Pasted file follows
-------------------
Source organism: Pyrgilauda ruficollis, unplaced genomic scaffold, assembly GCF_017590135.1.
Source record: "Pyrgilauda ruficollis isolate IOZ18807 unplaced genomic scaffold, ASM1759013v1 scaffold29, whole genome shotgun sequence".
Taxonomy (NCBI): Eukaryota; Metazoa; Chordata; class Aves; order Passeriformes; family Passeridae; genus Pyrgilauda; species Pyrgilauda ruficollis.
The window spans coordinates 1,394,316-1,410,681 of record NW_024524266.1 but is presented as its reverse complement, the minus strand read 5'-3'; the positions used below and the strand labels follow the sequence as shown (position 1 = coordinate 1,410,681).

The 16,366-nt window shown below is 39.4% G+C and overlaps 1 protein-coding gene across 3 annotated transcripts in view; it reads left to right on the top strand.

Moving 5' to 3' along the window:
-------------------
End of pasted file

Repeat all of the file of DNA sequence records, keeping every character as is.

Source organism: Pyrgilauda ruficollis, unplaced genomic scaffold, assembly GCF_017590135.1.
Source record: "Pyrgilauda ruficollis isolate IOZ18807 unplaced genomic scaffold, ASM1759013v1 scaffold29, whole genome shotgun sequence".
Taxonomy (NCBI): Eukaryota; Metazoa; Chordata; class Aves; order Passeriformes; family Passeridae; genus Pyrgilauda; species Pyrgilauda ruficollis.
The window spans coordinates 1,394,316-1,410,681 of record NW_024524266.1 but is presented as its reverse complement, the minus strand read 5'-3'; the positions used below and the strand labels follow the sequence as shown (position 1 = coordinate 1,410,681).

The 16,366-nt window shown below is 39.4% G+C and overlaps 1 protein-coding gene across 3 annotated transcripts in view; it reads left to right on the top strand.

Moving 5' to 3' along the window: